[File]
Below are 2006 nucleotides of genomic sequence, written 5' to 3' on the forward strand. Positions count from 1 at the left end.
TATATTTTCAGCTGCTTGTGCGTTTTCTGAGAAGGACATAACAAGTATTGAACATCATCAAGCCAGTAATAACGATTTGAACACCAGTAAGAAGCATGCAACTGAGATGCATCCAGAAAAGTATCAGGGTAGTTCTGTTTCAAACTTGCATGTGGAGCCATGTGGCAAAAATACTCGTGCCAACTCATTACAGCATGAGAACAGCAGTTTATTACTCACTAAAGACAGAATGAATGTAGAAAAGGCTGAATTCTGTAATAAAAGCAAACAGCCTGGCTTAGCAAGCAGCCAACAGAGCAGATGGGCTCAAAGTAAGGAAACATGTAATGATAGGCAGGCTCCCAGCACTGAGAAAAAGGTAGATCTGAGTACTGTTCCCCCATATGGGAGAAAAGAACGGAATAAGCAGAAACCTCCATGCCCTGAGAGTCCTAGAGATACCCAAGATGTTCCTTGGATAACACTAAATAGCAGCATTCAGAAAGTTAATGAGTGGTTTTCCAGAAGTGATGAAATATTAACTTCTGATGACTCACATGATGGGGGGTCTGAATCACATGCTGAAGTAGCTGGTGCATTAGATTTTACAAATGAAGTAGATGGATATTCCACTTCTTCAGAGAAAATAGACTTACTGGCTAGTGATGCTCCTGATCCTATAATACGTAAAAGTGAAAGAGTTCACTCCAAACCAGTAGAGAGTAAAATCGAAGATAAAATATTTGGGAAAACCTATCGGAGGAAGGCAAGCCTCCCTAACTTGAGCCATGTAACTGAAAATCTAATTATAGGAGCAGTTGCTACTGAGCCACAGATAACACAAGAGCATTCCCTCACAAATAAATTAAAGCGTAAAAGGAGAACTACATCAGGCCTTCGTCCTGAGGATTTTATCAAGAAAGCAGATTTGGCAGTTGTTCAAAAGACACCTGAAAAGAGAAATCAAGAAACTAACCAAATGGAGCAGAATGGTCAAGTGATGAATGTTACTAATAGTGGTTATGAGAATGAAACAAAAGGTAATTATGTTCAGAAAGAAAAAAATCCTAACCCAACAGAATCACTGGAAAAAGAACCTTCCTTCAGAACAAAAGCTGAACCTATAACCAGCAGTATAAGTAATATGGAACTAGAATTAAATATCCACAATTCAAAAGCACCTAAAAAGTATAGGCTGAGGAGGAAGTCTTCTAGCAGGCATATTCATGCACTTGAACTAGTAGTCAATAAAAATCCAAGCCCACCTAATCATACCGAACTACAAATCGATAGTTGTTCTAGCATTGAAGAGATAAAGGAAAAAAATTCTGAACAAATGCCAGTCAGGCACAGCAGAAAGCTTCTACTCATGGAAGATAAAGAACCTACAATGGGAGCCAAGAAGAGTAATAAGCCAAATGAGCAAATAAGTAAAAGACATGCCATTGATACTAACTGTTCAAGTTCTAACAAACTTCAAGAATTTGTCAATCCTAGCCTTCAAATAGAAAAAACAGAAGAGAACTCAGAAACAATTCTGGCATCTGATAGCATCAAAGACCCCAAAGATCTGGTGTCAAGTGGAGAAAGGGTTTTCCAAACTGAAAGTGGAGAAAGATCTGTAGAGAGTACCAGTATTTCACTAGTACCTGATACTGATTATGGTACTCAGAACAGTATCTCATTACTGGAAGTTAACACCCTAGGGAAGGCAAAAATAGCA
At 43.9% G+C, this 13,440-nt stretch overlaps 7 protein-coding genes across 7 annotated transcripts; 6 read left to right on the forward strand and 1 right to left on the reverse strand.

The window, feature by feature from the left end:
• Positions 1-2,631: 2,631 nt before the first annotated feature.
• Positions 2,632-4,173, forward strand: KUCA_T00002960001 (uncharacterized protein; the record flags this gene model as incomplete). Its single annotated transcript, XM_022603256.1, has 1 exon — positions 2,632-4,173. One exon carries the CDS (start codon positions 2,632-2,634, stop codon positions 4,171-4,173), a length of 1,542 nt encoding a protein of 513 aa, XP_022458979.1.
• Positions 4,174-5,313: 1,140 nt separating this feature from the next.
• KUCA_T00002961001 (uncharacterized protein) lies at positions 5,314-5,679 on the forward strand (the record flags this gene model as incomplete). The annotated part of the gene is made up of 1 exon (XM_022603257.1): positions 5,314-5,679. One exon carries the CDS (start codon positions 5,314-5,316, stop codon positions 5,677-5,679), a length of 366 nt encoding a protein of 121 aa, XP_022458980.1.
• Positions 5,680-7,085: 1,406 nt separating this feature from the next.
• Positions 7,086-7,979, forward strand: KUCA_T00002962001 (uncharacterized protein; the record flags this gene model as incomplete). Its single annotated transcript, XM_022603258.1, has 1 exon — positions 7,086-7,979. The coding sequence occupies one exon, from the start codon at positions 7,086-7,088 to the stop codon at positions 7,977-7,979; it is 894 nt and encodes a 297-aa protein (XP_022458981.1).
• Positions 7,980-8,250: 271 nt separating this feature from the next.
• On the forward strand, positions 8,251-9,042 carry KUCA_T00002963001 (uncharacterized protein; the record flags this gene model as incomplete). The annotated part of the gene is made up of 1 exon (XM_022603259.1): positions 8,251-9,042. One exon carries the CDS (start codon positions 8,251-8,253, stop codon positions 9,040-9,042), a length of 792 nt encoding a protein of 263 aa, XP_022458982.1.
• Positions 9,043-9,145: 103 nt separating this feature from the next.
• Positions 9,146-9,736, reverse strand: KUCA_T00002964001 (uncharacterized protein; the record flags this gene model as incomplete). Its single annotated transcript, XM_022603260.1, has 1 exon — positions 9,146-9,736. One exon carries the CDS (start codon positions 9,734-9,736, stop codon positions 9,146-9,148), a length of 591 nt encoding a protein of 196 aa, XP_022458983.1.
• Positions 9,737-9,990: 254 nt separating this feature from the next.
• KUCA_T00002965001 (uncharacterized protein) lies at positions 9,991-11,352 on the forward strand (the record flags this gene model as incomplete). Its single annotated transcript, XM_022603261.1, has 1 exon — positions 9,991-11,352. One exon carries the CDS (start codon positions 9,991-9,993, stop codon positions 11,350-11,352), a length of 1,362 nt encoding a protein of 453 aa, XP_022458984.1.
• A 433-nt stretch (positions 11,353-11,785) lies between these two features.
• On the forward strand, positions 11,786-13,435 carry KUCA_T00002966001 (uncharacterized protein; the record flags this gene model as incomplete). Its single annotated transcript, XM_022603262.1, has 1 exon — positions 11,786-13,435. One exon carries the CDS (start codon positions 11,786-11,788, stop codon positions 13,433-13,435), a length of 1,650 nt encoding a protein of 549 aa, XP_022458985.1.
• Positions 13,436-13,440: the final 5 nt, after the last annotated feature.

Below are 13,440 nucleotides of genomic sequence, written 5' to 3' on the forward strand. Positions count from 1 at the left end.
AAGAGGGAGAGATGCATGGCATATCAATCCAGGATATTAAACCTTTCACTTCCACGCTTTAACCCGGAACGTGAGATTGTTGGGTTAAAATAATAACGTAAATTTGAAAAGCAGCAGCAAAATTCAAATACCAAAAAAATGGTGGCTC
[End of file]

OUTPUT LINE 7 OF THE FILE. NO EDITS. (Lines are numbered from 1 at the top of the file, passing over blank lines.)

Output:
• Positions 4,174-5,313: 1,140 nt separating this feature from the next.